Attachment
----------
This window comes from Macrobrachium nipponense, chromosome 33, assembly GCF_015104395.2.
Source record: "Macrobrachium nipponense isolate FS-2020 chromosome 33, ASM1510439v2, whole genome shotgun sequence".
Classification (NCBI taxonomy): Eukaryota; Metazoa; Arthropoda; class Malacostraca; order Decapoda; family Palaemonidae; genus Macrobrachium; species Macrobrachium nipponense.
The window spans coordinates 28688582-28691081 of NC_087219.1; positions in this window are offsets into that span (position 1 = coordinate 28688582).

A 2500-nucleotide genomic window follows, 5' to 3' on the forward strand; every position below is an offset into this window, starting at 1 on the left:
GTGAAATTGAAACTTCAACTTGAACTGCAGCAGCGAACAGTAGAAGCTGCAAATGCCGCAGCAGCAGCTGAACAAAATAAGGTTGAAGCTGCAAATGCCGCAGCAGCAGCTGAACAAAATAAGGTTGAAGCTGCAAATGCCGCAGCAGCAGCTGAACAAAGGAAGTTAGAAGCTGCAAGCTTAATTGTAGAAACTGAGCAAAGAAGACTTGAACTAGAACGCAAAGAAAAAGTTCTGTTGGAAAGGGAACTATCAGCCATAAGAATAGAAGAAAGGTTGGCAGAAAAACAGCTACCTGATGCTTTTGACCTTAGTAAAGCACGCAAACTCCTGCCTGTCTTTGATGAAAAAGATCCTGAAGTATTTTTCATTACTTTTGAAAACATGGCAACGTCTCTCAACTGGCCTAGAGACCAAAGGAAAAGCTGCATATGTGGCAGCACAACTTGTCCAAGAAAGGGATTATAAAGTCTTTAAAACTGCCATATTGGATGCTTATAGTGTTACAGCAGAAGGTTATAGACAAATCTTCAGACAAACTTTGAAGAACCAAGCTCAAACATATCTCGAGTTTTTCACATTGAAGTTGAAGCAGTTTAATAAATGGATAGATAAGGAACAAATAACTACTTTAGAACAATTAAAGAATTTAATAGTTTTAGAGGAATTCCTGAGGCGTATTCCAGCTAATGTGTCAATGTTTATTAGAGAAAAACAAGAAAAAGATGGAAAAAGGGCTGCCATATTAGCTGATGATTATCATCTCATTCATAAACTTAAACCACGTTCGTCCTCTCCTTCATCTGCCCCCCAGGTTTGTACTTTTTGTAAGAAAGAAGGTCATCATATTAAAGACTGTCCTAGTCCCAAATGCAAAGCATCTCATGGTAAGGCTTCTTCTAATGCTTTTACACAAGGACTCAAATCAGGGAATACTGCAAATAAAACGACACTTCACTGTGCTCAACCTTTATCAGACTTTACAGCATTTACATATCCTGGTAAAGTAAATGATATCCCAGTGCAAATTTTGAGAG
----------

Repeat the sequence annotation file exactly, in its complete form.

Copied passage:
This window comes from Macrobrachium nipponense, chromosome 33, assembly GCF_015104395.2.
Source record: "Macrobrachium nipponense isolate FS-2020 chromosome 33, ASM1510439v2, whole genome shotgun sequence".
Classification (NCBI taxonomy): Eukaryota; Metazoa; Arthropoda; class Malacostraca; order Decapoda; family Palaemonidae; genus Macrobrachium; species Macrobrachium nipponense.
The window spans coordinates 28688582-28691081 of NC_087219.1; positions in this window are offsets into that span (position 1 = coordinate 28688582).

A 2500-nucleotide genomic window follows, 5' to 3' on the forward strand; every position below is an offset into this window, starting at 1 on the left:
GTGAAATTGAAACTTCAACTTGAACTGCAGCAGCGAACAGTAGAAGCTGCAAATGCCGCAGCAGCAGCTGAACAAAATAAGGTTGAAGCTGCAAATGCCGCAGCAGCAGCTGAACAAAATAAGGTTGAAGCTGCAAATGCCGCAGCAGCAGCTGAACAAAGGAAGTTAGAAGCTGCAAGCTTAATTGTAGAAACTGAGCAAAGAAGACTTGAACTAGAACGCAAAGAAAAAGTTCTGTTGGAAAGGGAACTATCAGCCATAAGAATAGAAGAAAGGTTGGCAGAAAAACAGCTACCTGATGCTTTTGACCTTAGTAAAGCACGCAAACTCCTGCCTGTCTTTGATGAAAAAGATCCTGAAGTATTTTTCATTACTTTTGAAAACATGGCAACGTCTCTCAACTGGCCTAGAGACCAAAGGAAAAGCTGCATATGTGGCAGCACAACTTGTCCAAGAAAGGGATTATAAAGTCTTTAAAACTGCCATATTGGATGCTTATAGTGTTACAGCAGAAGGTTATAGACAAATCTTCAGACAAACTTTGAAGAACCAAGCTCAAACATATCTCGAGTTTTTCACATTGAAGTTGAAGCAGTTTAATAAATGGATAGATAAGGAACAAATAACTACTTTAGAACAATTAAAGAATTTAATAGTTTTAGAGGAATTCCTGAGGCGTATTCCAGCTAATGTGTCAATGTTTATTAGAGAAAAACAAGAAAAAGATGGAAAAAGGGCTGCCATATTAGCTGATGATTATCATCTCATTCATAAACTTAAACCACGTTCGTCCTCTCCTTCATCTGCCCCCCAGGTTTGTACTTTTTGTAAGAAAGAAGGTCATCATATTAAAGACTGTCCTAGTCCCAAATGCAAAGCATCTCATGGTAAGGCTTCTTCTAATGCTTTTACACAAGGACTCAAATCAGGGAATACTGCAAATAAAACGACACTTCACTGTGCTCAACCTTTATCAGACTTTACAGCATTTACATATCCTGGTAAAGTAAATGATATCCCAGTGCAAATTTTGAGAG